Follicle development from the primordial to antral stage is a dynamic process within the ovarian cortex, which includes endocrine and paracrine factors from somatic cells and cumulus cell-oocyte communication. Little is known about the ovarian microenvironment and how the cytokines and steroids produced in the surrounding milieu affect follicle progression or arrest. In vitro culture of ovarian cortex enables follicles to develop in a normalized environment that remains supported by adjacent stroma. Our objective was to determine the effect of nutritional Stair-Step diet on the ovarian microenvironment (follicle development, steroid, and cytokine production) through in vitro culture of bovine ovarian cortex. To accomplish this, ovarian cortical pieces were removed from heifers undergoing two different nutritionally developed schemes prior to puberty: Control (traditional nutrition development) and Stair-Step (feeding and restriction during development) that were cut into approximately 0.5-1 mm3 pieces. These pieces were subsequently passed through a series of washes and positioned on a tissue culture insert that is set into a well containing Waymouth's culture medium. Ovarian cortex was cultured for 7 days with daily culture media changes. Histological sectioning was performed to determine follicle stage changes before and after the culture to determine effects of nutrition and impact of culture without additional treatment. Cortex culture medium was pooled over days to measure steroids, steroid metabolites, and cytokines. There were tendencies for increased steroid hormones in ovarian microenvironment that allowed for follicle progression in the Stair-Step versus Control ovarian cortex cultures. The ovarian cortex culture technique allows for a better understanding of the ovarian microenvironment, and how alterations in endocrine secretion may affect follicle progression and growth from both in vivo and in vitro treatments. This culture method may also prove beneficial for testing potential therapeutics that may improve follicle progression in women to promote fertility.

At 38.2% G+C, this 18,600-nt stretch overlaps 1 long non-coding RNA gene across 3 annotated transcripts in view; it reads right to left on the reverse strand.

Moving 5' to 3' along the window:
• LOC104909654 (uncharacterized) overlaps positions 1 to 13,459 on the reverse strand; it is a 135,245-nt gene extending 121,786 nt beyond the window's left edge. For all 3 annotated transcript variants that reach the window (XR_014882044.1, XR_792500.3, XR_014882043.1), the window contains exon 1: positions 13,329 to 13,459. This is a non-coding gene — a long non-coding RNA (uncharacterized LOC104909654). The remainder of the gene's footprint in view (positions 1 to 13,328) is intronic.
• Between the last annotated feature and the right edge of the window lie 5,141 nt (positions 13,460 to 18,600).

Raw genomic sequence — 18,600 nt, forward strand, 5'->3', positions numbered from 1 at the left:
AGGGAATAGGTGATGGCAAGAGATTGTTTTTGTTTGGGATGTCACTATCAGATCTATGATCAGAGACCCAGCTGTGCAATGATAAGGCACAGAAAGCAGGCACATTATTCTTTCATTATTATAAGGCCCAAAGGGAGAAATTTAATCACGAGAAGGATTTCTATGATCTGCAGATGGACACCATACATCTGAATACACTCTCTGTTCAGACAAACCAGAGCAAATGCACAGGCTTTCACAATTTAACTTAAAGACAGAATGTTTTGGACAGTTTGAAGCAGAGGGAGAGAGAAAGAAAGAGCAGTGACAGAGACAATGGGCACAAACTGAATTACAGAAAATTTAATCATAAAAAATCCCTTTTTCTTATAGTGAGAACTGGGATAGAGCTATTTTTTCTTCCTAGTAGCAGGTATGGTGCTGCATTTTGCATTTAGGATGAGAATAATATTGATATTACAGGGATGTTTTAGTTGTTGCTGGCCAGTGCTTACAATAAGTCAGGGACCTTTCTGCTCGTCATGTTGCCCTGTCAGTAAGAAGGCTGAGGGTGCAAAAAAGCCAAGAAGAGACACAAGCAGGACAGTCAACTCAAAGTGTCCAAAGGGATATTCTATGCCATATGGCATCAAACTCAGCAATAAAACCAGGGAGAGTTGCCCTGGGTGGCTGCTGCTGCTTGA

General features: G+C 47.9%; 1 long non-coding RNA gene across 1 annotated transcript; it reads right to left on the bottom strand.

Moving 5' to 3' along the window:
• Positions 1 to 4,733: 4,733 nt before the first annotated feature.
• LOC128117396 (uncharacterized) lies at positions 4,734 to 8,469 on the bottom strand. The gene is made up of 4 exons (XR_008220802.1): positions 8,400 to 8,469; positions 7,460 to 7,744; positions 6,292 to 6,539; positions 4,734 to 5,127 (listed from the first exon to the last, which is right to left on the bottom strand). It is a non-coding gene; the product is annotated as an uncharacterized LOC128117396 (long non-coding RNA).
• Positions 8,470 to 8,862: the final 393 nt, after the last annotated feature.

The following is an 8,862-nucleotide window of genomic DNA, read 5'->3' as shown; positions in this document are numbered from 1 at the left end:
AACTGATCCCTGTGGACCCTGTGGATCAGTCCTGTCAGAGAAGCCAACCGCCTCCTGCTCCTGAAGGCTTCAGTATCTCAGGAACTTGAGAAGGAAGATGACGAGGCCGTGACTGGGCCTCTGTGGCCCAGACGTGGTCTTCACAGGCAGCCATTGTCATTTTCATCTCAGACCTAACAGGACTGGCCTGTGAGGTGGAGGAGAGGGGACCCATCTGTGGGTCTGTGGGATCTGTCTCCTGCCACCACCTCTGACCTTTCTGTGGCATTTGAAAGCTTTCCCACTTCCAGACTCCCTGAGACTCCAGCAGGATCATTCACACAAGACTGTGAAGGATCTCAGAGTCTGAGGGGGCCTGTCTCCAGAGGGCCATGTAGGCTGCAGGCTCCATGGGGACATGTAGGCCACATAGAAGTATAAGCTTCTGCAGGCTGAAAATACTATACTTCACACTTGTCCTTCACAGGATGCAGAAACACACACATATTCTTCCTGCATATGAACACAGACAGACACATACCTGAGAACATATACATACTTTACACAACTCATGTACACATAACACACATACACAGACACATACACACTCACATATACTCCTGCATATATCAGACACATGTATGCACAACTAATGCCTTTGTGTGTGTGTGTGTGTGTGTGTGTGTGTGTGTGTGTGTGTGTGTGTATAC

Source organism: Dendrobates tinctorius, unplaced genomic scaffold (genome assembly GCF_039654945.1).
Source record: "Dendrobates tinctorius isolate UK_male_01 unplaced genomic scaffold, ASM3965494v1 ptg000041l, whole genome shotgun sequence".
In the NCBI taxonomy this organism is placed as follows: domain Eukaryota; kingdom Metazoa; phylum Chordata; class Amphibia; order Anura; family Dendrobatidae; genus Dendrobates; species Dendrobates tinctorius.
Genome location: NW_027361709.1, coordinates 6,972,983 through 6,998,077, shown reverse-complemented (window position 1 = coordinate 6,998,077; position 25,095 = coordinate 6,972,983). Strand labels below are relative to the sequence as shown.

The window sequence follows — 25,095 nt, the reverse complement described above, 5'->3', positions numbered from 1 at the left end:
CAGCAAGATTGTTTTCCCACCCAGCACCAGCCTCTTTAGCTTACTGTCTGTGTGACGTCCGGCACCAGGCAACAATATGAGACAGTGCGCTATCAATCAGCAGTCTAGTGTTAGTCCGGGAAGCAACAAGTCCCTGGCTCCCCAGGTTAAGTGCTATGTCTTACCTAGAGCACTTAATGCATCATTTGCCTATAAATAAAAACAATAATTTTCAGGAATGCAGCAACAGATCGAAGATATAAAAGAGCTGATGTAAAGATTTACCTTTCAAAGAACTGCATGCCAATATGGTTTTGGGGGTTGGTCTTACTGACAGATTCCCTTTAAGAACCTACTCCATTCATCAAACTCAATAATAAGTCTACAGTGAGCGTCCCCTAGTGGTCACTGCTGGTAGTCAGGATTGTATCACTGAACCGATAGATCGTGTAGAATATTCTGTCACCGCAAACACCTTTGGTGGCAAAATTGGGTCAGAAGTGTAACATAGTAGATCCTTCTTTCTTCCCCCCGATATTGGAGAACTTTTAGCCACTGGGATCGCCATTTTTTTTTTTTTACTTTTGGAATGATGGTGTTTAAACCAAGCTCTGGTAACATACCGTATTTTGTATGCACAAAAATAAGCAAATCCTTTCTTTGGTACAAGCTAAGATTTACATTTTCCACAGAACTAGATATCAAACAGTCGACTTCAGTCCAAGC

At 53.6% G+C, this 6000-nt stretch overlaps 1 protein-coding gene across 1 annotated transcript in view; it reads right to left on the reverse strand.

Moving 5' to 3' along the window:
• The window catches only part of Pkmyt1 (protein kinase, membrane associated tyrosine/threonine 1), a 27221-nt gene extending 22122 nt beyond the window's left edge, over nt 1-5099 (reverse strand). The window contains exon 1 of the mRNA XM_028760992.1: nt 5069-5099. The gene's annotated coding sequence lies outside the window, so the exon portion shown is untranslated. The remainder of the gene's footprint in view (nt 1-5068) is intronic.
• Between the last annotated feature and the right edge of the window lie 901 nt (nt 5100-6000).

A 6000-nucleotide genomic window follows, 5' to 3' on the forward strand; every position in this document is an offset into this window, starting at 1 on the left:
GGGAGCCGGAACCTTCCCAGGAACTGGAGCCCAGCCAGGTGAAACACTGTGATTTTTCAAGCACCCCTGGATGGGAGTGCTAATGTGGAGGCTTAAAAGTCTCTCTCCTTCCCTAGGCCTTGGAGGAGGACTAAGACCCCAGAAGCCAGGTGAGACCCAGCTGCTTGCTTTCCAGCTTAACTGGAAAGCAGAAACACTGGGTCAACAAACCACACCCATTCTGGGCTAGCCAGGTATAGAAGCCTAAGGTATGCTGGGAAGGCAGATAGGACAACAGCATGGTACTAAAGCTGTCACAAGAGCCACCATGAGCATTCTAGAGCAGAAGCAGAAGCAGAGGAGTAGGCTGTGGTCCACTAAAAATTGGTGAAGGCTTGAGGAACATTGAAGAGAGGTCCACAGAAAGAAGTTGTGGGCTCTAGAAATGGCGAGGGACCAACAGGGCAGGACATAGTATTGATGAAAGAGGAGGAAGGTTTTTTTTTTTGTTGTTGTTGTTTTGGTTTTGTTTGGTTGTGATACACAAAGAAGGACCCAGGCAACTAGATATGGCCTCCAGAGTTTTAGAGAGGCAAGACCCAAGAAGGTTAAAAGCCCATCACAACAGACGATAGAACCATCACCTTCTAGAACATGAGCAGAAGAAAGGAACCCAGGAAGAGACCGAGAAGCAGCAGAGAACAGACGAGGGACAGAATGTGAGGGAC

ASJC Scopus subject areas
- Chemical Engineering(all)
- Biochemistry, Genetics and Molecular Biology(all)
- Immunology and Microbiology(all)